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Learning some tough lessons
In the whirl of activity that was the Seahawks’ cramped and crowded locker room at Candlestick Park on Thursday night, Pete Carroll and Russell Wilson sat in one corner locked in a quiet conversation.
The Seahawks had just dropped one of those tough-to-swallow, even-harder-to-explain decisions – 13-6 to the NFC West rival San Francisco 49ers. Wilson, the rookie quarterback, had followed the best performance of his still-young NFL career in Sunday’s victory over the New England Patriots with his toughest in the loss to the 49ers. Carroll, the coach who selected Wilson to be the starter over free-agent acquisition Matt Flynn, was consoling, encouraging and also challenging the rookie.
“We just talked about staying positive,” Wilson said several minutes later. “I’m a guy that’s going to make sure that we fix it. We’re going to fix it, I believe that for sure. So we’ve just got to stay positive and keep working.
“We just talked about the game just in general. What we can try to do next time. What we can learn from it.”
And Wilson is learning a very tough lesson: It is extremely difficult to win on the road, especially when the quarterback doesn’t play well.
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Dorothy and her ruby slippers have nothing on the Seahawks. They’re 3-0 at CenturyLink Field this season, including victories over the Packers and Patriots. They’re 1-3 on the road, including losses to each of their NFC West rivals. Here’s a statistical look at the disparity:
The Seahawks are 3-0 at CenturyLink Field this season, with Wilson throwing six touchdown passes and no interceptions – highlighted by his 16-of-26, 293-yard, three-TD performance against the Patriots on Sunday. The Seahawks are now 1-3 on the road, with Wilson throwing two TD passes and seven interceptions – lowlighted by his 9-of-23, 122-yard, one-pick effort against the 49ers’ No. 1-ranked defense as the Seahawks failed to score a touchdown for the first time this season.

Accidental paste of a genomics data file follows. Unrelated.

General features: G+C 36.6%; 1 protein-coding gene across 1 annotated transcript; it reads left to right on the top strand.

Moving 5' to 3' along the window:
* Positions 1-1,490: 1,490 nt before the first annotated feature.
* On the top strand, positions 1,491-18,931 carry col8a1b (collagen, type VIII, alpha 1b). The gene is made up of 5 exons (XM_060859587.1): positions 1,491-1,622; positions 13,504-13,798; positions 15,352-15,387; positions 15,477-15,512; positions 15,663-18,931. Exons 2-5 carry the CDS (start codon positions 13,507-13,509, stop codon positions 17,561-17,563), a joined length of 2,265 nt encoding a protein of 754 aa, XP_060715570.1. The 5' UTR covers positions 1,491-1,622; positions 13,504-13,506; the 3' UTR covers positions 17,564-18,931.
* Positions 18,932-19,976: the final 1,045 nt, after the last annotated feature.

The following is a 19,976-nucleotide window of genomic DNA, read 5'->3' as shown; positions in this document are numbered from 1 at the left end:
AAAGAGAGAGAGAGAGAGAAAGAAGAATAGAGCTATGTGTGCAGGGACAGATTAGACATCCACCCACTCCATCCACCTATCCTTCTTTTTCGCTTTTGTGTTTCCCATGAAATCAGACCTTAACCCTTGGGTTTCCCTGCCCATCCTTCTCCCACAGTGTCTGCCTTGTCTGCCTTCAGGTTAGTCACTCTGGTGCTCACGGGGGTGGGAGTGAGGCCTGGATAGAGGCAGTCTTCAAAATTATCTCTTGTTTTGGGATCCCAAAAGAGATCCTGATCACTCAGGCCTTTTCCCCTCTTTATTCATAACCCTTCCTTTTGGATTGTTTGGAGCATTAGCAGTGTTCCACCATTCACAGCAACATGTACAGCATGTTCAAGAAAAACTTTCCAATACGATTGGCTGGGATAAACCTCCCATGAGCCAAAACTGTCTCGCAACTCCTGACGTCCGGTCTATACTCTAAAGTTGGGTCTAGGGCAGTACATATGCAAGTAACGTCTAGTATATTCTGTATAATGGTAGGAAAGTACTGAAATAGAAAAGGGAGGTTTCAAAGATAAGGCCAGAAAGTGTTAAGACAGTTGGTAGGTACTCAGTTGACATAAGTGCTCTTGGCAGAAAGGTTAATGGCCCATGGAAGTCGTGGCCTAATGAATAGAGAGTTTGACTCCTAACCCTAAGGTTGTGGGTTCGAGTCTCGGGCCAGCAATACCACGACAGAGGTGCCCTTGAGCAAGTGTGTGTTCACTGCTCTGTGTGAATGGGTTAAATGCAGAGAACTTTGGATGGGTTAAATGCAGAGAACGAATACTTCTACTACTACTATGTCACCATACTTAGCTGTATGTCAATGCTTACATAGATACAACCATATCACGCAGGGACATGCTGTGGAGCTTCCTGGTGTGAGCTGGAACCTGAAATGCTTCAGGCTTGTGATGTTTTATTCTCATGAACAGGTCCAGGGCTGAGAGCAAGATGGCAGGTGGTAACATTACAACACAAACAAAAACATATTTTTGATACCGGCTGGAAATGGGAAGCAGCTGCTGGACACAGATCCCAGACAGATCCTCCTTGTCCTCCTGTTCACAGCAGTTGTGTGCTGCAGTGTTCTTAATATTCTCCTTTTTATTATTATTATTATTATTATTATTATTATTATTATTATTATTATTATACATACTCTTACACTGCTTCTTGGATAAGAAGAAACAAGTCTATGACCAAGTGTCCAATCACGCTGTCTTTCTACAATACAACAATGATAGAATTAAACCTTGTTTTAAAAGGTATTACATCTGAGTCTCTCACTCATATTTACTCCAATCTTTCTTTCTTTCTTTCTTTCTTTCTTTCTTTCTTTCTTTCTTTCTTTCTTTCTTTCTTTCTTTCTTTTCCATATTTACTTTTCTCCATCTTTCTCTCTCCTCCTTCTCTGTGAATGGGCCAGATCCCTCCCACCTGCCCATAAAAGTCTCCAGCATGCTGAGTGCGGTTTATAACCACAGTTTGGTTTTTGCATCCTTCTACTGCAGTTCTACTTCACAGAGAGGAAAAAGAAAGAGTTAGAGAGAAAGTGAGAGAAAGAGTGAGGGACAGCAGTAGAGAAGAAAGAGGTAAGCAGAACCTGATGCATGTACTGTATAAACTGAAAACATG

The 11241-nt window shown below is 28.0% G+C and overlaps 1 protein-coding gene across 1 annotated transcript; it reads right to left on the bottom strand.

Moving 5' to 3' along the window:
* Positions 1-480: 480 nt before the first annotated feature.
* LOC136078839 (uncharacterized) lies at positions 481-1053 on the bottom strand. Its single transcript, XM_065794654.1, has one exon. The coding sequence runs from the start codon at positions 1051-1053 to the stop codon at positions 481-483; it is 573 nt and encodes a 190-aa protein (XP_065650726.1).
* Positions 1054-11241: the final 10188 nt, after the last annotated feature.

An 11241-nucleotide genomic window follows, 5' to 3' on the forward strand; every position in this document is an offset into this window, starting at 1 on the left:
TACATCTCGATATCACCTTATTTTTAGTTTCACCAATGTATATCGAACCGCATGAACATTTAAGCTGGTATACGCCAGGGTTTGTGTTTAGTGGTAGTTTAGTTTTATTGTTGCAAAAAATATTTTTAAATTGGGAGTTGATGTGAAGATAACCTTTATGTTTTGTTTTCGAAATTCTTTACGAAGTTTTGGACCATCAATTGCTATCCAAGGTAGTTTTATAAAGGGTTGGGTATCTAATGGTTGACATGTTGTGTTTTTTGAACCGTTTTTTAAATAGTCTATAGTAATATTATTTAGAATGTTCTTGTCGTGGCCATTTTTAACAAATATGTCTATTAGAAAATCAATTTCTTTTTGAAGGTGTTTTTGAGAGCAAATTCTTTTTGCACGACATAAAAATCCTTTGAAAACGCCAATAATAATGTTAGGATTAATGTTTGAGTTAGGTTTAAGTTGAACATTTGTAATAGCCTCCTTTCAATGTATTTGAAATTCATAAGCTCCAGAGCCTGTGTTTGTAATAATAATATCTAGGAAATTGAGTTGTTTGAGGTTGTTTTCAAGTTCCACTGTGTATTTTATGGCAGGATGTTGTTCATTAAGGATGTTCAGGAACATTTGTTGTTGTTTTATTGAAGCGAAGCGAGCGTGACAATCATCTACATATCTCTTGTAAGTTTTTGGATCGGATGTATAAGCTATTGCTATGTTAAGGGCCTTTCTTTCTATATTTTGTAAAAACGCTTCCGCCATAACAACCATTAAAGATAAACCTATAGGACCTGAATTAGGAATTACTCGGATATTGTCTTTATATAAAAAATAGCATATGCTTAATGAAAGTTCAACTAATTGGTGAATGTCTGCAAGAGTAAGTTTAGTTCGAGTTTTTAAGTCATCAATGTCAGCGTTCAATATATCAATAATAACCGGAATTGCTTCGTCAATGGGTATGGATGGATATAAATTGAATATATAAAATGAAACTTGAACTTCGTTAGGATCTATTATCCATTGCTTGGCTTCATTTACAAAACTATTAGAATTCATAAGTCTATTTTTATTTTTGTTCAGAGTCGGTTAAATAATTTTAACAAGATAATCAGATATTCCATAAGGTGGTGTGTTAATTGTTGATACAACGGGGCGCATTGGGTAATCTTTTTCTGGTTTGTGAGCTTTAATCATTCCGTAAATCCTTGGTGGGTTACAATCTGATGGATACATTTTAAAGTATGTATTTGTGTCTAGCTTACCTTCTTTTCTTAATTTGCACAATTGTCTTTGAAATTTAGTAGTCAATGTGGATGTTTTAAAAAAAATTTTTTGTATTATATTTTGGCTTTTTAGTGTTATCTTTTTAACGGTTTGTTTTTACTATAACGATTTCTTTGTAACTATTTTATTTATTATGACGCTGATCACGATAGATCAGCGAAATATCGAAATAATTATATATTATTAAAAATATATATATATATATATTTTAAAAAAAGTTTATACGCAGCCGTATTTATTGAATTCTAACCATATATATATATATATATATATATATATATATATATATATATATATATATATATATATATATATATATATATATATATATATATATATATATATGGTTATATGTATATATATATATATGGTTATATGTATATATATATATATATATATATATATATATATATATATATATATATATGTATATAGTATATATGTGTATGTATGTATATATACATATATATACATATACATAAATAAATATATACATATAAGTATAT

The gap between Wilson’s play in this five-day span was even greater than that in his passer ratings – 133.7 against the Patriots; 38.7 against the 49ers.
“Nine-of-23 is not enough for us. We’ve got to do better than that,” said Carroll, who also acknowledged that four of Wilson’s receivers dropped at least four passes – plays that, if made, would have altered the outcome of the game.
Despite all this disparity, and the fact that they’ve lost to each of their division rivals on the road, the Seahawks remain very much in the NFC West race. The 49ers improved to 5-2 to take sole possession of first on Thursday night. The Arizona Cardinals are 4-2 entering Sunday’s game against the Vikings in Minnesota. The Seahawks are 4-3.
But following their Oct. 28 game against the Lions in Detroit – which completes a stretch where the Seahawks will have played four road games in five weeks – the schedule flips. They will play five of their eight games in the second half of the season at home, including rematches with the Cardinals (Dec. 9), 49ers (Dec. 23) and Rams (Dec. 30).
And the second half of their season opens with back-to-back home games – Nov. 4 against the Vikings and Nov. 11 against the New York Jets – followed by their bye week.
So it’s no time for the rookie QB to get down, or for his coach and teammates to get down on him.
“He is an amazing kid – unbelievable character, drive, work ethic and a discipline about him that we now know,” Carroll told the NFL Network in an interview that aired before the nationally televised game. “He is a baller. We felt like we were doing the right thing (in going with Wilson over Flynn), and if it wasn’t we could fix it.
“Russell has to keep going and keep pushing to play well to keep his job because he has a really good player right behind him.”
And Wilson says he will do just that.
“The way we lost is frustrating,” he said. “We could have done some things better; I could have definitely done some things better. You’ve got to move on. You’ve got to focus on what we can control now.
“That’s just continue to work at what we need to work on, and just stay positive and keep believing in what we do.”